These cards can save significant money on interest charges. For example if you owed $5000 on two different credit cards you could transfer both balances onto the balance transfer credit card and save a lot on interest especially during the low introductory APR interest rate (which is for a set period depending — most offers are 12 months, but some can be even 15 months). These cards are often used when consolidating credit card debt.

Who Balance Transfer Cards Best Suit

People who have debt issues or a credit card balance (usually larger) distributed between multiple cards. You can use a Balance Transfer Card to consolidate your credit card debt into one card which makes it easier to keep track of payments (you’ll be paying down a single, unified debt on one card) AND you get a lower interest rate which means you can pay down the debt easier. Note that these are best for the low APR interest rate deals. Afterwards, you’ll have to look and see if the card is still worth it.

Cash Back Credit Cards

Cash back credit cards offer and allow you to earn cash rewards every time you make a purchase using your credit card. Therefore, the more you use your card the more cash back rewards you will accumulate.

On average cash back rewards pay 1% of what your total transaction. For example if you spend $100 dollars on an item you would receive $1 dollar added to your cash back balance. This may not seem like a high amount but over time it can accumulate and become a very rewarding benefit — especially if you make a point of doing all (or as much) of your financial transaction on that card each month. For example, if you pay all bills and purchases on that card instead of from your bank account, you may just be able to rack up 1000-5000 USD a month on that card doing stuff you NORMALLY financially. This may yield 10 to 50 dollars a month in free money.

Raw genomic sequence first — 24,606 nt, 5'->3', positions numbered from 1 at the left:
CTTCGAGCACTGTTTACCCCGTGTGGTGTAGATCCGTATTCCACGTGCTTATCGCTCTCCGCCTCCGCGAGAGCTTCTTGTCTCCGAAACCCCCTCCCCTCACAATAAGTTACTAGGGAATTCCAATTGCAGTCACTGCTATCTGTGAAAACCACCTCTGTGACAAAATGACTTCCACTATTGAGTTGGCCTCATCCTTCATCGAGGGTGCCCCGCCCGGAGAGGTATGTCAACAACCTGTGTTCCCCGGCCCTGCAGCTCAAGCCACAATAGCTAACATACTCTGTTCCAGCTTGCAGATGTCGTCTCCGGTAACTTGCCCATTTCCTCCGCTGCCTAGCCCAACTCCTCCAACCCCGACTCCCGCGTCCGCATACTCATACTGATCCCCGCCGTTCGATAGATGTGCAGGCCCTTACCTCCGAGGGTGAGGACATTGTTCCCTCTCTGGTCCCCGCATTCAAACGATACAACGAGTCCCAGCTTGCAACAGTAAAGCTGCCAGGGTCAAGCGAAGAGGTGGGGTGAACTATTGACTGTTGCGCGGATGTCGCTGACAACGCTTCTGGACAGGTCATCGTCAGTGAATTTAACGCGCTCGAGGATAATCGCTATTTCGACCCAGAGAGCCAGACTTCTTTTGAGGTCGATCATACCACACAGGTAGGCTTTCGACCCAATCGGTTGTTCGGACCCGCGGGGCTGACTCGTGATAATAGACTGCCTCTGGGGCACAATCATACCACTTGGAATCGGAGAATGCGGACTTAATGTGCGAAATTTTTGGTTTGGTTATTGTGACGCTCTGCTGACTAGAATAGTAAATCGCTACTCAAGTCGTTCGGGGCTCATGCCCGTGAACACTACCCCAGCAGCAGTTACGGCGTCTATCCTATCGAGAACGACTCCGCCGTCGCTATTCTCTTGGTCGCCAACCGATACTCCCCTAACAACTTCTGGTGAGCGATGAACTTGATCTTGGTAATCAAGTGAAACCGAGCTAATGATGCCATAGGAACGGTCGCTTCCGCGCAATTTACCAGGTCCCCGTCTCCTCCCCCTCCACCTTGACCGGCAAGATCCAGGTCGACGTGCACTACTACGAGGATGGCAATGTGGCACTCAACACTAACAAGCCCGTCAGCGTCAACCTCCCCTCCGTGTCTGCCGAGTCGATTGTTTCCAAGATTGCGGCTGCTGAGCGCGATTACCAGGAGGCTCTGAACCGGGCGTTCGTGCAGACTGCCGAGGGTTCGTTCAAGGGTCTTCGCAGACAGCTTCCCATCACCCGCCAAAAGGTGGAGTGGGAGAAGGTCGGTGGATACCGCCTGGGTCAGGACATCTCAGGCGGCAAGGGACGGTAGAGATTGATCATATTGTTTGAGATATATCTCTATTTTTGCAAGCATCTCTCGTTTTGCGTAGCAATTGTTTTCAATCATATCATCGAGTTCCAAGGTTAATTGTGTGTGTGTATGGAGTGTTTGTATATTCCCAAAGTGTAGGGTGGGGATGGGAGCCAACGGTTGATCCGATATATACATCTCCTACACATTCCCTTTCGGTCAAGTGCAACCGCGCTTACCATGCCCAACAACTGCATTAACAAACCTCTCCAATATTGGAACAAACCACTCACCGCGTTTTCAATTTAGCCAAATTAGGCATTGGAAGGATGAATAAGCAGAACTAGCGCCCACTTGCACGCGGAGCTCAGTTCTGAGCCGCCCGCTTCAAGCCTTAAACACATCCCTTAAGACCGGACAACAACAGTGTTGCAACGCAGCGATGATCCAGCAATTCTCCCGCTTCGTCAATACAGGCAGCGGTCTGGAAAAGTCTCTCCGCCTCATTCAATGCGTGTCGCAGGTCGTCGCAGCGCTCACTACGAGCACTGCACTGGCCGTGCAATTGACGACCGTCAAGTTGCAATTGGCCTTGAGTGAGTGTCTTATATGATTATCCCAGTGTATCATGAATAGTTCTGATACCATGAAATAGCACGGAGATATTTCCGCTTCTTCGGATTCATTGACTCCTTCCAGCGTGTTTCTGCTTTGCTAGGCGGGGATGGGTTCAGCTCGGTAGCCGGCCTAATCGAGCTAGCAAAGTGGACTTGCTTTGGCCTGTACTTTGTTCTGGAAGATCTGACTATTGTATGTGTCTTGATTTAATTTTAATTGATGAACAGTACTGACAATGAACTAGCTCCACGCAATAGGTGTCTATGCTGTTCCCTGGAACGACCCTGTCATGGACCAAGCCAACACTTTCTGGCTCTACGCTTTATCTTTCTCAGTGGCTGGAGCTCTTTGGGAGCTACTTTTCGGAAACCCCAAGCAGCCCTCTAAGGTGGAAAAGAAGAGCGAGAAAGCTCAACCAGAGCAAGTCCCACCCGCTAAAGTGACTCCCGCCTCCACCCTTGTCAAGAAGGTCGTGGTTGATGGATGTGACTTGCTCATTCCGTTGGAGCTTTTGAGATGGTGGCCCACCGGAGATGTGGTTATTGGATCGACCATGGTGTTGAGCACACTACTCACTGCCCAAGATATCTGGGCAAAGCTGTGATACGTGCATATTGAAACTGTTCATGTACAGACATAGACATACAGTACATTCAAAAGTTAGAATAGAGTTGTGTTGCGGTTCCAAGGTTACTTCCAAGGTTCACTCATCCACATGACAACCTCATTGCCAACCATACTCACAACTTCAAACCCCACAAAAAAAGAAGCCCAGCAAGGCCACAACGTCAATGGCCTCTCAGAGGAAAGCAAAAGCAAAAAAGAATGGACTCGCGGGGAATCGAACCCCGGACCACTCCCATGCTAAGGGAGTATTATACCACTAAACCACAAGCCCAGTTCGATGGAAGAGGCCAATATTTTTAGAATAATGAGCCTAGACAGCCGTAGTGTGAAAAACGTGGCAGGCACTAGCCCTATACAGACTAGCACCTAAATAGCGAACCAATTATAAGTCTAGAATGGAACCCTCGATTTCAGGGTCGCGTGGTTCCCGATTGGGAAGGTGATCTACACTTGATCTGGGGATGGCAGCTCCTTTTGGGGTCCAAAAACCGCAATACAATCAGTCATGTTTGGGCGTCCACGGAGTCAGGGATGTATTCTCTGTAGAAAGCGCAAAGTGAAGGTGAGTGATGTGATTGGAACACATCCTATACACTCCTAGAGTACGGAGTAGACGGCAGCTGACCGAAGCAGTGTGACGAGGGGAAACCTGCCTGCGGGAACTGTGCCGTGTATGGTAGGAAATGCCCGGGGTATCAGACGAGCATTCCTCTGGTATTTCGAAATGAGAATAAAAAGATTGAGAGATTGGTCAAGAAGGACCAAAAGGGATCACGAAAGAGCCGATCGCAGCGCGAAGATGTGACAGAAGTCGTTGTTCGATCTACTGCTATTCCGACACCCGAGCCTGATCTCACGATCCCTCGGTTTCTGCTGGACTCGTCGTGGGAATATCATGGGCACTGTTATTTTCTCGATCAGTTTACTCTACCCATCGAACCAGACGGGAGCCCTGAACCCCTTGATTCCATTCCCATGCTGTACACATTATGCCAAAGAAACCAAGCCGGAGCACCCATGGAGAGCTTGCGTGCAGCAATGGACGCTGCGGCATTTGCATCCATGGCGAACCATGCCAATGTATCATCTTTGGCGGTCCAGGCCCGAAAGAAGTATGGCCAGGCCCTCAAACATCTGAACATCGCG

• One thing credit card’s will offer is for every quarter or month there will be a specific category where you can earn up to 5% cashbook for every purchase you make in that category.
  • You usually need to accumulate a specific cash back before balance before you can redeem the funds.
  • The downside is some of these cards usually come with an annual fee that can sometime range up to $100 dollars.

Note that if you shop around, you can find some credit cards that may offer you 2% back (or more). You may also want to look at reward point cards which often give 4-5 percent back when you convert the rewards to actual cash value.